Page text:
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Helping Lazy Eyes Get Active

Amblyopia, also called lazy eye, is frequently seen in lots of the kids we treat. It forms when the brain shuts off or suppresses vision in one eye. This might occur if your child struggles to see properly through one eye because of nearsightedness, farsightedness or astigmatism, or something else that’s limiting clear sight in that eye. Along with corrective glasses, a common treatment option is putting an eye patch on your child’s eye for a number of hours per day to boost vision in the lazy eye. So how does patching really remedy the problem? Well, for the most part, implementing the use of a patch helps your child’s brain to better communicate with the weaker eye, and over time, strengthen it.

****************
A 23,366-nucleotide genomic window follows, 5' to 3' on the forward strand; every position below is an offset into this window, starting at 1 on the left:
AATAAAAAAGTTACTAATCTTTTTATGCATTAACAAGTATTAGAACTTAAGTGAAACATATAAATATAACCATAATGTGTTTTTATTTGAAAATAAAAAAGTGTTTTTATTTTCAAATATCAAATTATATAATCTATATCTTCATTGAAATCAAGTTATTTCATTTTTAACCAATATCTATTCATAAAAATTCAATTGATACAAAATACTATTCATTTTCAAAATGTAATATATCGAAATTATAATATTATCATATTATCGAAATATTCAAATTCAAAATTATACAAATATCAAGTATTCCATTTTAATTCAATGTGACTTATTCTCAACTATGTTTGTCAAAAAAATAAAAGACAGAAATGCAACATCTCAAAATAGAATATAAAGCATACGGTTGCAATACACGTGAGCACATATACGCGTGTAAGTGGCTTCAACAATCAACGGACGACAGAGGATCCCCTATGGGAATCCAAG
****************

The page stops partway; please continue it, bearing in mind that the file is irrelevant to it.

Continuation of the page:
It can be frustratingly difficult to have your child wear an eye patch, and even harder if they are really young. Their more active eye is patched, which makes it harder for your child to see. It’s a tricky paradox- your child must wear the patch to improve their weaker eye, but not being able to see well is just what makes patches so hard. There are several methods to help your kids keep their patch on. Employing the use of a reward chart with stickers can really work for some kids. There are a variety of ready-to-wear patches sold in different fun designs. Take advantage of all the options and make it fun by allowing them to select their patch each day. Older kids can usually intellectualize how patching works, so it’s productive to have a little session where you talk about it.

Maybe you can wear a patch also, or have a favorite stuffed animal or doll wear a patch too. For very young children, you can use flotation wings to keep them from removing their patches.

Patches are a great solution to lazy eyes and can be very successful, but it really requires you to keep focused on the long term goal.